Scientists make breakthrough in rosacea treatment research
Medical scientists in the US have identified a potential rosacea treatment pathway in the form of a cell membrane protein called TRPV4.
The scientists were studying the disease process of inflammation in rosacea and found a “missing link” between rosacea triggers and inflammation in mast cells, found at the interface between the nervous system and vascular system. They discovered that these cells activate antimicrobial peptides called cathelicidins, which are involved in the immune response that is over-produced in people with rosacea.
In the study funded by the National Rosacea Society (NRS), the scientists found that one of the proteins in cell membranes, TRPV, facilitates communication between cells and plays a key role in activating these mast cells in people with rosacea.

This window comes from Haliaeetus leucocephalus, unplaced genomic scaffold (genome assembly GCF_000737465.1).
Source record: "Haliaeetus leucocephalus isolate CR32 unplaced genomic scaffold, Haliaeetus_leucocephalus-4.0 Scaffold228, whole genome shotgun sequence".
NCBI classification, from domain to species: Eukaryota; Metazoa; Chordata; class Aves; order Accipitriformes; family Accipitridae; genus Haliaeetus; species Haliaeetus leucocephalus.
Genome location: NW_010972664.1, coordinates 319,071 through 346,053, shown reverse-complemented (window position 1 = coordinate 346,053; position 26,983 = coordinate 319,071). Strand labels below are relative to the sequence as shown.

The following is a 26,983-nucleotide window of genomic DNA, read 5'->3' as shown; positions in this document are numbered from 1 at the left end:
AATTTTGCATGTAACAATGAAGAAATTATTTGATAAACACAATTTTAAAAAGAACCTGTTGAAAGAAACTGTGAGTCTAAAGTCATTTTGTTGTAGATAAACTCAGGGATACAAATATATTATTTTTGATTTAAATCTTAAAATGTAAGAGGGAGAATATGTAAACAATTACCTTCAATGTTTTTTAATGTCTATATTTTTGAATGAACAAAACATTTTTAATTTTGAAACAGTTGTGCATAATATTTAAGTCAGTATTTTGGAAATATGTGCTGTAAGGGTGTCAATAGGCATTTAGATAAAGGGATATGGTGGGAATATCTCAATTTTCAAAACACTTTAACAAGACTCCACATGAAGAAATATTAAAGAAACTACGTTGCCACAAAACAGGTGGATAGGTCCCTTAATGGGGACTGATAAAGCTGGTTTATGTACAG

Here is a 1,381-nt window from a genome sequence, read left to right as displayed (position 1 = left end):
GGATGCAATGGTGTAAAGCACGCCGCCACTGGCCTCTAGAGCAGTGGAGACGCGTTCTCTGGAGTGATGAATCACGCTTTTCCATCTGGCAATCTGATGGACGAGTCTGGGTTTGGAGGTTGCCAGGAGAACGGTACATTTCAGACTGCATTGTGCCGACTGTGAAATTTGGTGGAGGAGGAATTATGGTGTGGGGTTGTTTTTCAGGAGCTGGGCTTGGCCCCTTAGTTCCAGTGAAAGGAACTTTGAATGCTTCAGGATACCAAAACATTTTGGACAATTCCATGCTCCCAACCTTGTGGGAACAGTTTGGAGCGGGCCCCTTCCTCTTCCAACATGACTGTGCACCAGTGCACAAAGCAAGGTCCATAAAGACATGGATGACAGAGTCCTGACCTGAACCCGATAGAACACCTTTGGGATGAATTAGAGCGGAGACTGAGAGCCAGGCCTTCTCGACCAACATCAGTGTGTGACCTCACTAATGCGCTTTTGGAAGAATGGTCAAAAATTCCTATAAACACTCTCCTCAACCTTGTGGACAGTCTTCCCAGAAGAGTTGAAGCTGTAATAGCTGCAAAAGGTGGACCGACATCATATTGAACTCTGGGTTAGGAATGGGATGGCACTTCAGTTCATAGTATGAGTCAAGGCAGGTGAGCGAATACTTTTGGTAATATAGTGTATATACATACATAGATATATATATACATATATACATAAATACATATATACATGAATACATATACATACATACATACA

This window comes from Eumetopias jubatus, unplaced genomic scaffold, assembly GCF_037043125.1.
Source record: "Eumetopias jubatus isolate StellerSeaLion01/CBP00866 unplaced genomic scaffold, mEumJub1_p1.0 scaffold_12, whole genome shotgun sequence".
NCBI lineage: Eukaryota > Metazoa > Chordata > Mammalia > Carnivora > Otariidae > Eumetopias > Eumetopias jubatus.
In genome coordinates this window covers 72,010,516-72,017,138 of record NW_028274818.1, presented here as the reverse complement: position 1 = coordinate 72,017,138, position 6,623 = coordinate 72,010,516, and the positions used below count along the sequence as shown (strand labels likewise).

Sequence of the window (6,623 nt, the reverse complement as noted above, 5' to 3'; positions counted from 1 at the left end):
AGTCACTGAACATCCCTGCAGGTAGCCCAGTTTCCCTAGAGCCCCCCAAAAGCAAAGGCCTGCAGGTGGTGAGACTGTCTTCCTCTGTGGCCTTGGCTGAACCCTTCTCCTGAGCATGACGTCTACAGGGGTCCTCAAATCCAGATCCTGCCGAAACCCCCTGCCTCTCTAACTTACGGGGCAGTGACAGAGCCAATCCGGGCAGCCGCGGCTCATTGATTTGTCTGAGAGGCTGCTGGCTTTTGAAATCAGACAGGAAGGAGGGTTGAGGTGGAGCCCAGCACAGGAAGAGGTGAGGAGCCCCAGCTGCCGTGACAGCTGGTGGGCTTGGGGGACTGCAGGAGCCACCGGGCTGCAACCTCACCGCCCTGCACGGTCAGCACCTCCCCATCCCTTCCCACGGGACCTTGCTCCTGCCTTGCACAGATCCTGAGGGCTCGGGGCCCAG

Using mice bred to exhibit human-like rosacea symptoms, they injected cathelicidins and saw significant increases in the production of TRPV4, and also determined that TRPV4 regulates the inflammation caused by mast cells. This was then tested and confirmed in human mast cell cultures.
The team further identified that by turning off a protein receptor on mast cells known as MRGX2 they were able to prevent TRPV4 from reacting to cathelicidins, which in turn prevented the mast cells from triggering an inflammatory immune response associated with rosacea.
“Although more work needs to be done, these findings suggest that potential therapies may be developed specifically to block TRPV4 as a direct means of treating or preventing inflammation in patients with rosacea,” said Dr Di Nardo, associate professor of medicine of the University of California-San Diego and lead scientist on the team.